China’s economic recovery slows in April after q1 boom
China’s economy has slackened in April from the jump seen in the previous month as factory output slowed and retail sales missed analyst expectations, indicating more pressure on the recovery in consumption. Industrial production grew 9.8 percent in April from a year ago, slower than the 14.1 percent surge in March, National Bureau of Statistics (NBS) data showed on Monday but matching a consensus forecast by analysts from a Reuters poll. China’s gross domestic product (GDP) expanded by a record 18.3 percent in the first quarter and many economists expect growth will exceed 8 percent this year. Some warn that continuing global supply chain disruptions and higher comparison bases will sap momentum in coming quarters. China’s gross domestic product (GDP) expanded by a record 18.3 percent in the first quarter and many economists expect growth will exceed 8 percent this year. Some warn that continuing global supply chain disruptions and higher comparison bases will sap momentum in coming quarters.
Indonesia begins privately run vaccination to boost economy
Indonesia has kicked off its privately run vaccination campaign, with companies including Unilever plc inoculating local employees to help Southeast Asia’s biggest economy reach herd immunity sooner and revive growth. Around 320 workers at a Unilever Indonesia’s plant outside of Jakarta received their first dose of the vaccine made by China’s Sinopharm Group Co, Ira Noviarti, chief executive officer of the local unit, said in a briefing Tuesday. An estimated 10 million workers will receive their shot this way, with more than 22,000 companies registered for the programme, according to chairman of the Indonesian Chamber of Commerce and Industry Rosan Roeslani, who heads the private campaign.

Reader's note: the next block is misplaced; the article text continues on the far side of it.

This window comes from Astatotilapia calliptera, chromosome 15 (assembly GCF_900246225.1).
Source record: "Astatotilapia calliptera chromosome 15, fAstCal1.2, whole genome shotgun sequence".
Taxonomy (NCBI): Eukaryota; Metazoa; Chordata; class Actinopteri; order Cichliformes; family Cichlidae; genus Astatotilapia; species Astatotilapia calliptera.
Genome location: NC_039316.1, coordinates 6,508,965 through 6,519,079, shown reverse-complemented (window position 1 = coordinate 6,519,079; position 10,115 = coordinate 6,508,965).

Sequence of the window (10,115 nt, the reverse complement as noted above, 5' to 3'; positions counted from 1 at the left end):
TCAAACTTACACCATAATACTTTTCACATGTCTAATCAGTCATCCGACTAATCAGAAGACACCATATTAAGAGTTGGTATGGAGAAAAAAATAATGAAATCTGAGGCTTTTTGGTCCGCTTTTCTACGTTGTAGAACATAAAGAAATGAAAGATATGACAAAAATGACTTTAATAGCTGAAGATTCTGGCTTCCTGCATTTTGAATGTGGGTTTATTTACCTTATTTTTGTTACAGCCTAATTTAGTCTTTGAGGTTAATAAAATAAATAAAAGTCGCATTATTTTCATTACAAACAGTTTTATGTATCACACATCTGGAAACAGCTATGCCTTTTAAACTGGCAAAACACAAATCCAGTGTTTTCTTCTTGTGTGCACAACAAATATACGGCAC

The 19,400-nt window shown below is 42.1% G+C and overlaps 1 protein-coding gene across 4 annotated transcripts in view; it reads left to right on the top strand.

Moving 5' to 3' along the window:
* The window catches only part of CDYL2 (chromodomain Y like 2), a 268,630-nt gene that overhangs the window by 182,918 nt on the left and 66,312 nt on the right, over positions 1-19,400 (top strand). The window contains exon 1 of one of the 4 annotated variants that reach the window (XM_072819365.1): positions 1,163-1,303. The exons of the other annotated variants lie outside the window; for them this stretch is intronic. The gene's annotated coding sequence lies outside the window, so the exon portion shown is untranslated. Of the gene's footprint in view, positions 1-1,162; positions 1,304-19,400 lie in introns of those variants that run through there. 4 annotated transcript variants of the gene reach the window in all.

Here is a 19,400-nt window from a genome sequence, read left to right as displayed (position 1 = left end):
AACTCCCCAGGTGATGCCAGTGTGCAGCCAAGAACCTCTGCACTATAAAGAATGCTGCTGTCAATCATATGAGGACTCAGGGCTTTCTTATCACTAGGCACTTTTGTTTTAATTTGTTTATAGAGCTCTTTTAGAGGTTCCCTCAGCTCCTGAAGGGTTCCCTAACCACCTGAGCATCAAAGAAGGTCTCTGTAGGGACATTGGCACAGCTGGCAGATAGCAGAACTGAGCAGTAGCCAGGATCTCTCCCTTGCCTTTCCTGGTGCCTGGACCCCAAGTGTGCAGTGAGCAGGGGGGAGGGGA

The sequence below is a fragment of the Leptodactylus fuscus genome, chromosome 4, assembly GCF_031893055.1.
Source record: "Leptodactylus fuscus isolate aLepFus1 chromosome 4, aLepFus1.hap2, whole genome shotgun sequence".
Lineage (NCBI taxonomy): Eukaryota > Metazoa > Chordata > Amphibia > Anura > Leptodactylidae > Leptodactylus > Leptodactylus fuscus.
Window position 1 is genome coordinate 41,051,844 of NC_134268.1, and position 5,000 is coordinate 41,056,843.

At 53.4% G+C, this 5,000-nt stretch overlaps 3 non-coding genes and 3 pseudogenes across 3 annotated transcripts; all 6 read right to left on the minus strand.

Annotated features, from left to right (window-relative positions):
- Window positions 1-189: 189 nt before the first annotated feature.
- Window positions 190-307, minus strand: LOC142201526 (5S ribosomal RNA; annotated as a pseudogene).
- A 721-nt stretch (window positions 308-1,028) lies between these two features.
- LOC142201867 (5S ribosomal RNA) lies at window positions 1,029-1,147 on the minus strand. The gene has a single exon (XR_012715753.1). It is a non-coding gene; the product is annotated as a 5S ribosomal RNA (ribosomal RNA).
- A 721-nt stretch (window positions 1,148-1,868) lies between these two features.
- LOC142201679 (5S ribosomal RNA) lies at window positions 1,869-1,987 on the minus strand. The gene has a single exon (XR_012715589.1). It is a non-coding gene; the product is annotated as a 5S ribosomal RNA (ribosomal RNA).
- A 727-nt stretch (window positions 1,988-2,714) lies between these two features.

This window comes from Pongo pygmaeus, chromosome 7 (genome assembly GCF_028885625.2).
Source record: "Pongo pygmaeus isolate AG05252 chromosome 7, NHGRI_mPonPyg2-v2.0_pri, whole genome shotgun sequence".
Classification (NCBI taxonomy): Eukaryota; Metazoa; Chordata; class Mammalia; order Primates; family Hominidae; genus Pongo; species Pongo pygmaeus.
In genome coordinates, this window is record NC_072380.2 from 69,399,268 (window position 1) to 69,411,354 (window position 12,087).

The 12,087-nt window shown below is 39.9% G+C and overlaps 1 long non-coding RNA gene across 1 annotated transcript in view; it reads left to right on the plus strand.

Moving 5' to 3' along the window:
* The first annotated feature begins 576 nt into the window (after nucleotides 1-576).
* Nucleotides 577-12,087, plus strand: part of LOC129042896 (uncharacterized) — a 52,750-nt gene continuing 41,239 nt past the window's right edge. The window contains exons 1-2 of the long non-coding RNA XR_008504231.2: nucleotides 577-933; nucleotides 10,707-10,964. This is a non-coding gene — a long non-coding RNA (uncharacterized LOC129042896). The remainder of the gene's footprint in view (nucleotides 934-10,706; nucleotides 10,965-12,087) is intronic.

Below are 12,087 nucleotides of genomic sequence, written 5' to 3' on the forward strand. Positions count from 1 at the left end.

Malaysia’s economic prospects still firm: Moody’s
Moody’s Investors Service expects Malaysia’s growth prospects to remain strong. This is underpinned by the country’s well-developed infrastructure, competitive services and manufacturing sectors, as well as ample natural resources. The resiliency of its growth was also supported by a highly diversified economy, Moody’s said in a report. The firm expects Malaysia’s real gross domestic product (GDP) growth to rebound to 5.0-5.5 percent this year. This will be driven by base effects and the government’s stimulus packages, although movement and activity restrictions because of still high daily coronavirus infections
– albeit less stringent compared to the second quarter of last year – will weigh on the recovery. “The pace of economic recovery will also depend on the rate of immunisation roll-outs and vaccine efficacy both domestically and globally,” it said.
Russia’s economy shrinks 1pc y/y in q1 -preliminary data
Russia’s gross domestic product (GDP) fell 1percent year-on-year in the first quarter of 2021, preliminary data showed on Monday, as the lingering impact of the COVID-19 pandemic weighed on the economy. The coronavirus outbreak paralysed business activity and caused the economy to shrink by 3 percent in 2020, prompting the central bank to slash interest rates to a record low 4.25 percent, while a drop in global oil prices dented Russia’s revenues. The figures from the Federal Statistics Service Rosstat showed an improvement on the previous quarter’s 1.8 percent year-on-year GDP drop, signalling that Russia’s economy is still on course for recovery. Transport was the worst affected sector, contracting 34 percent in the first quarter, and the mining, services and retail industries also suffered setbacks, Rosstat said.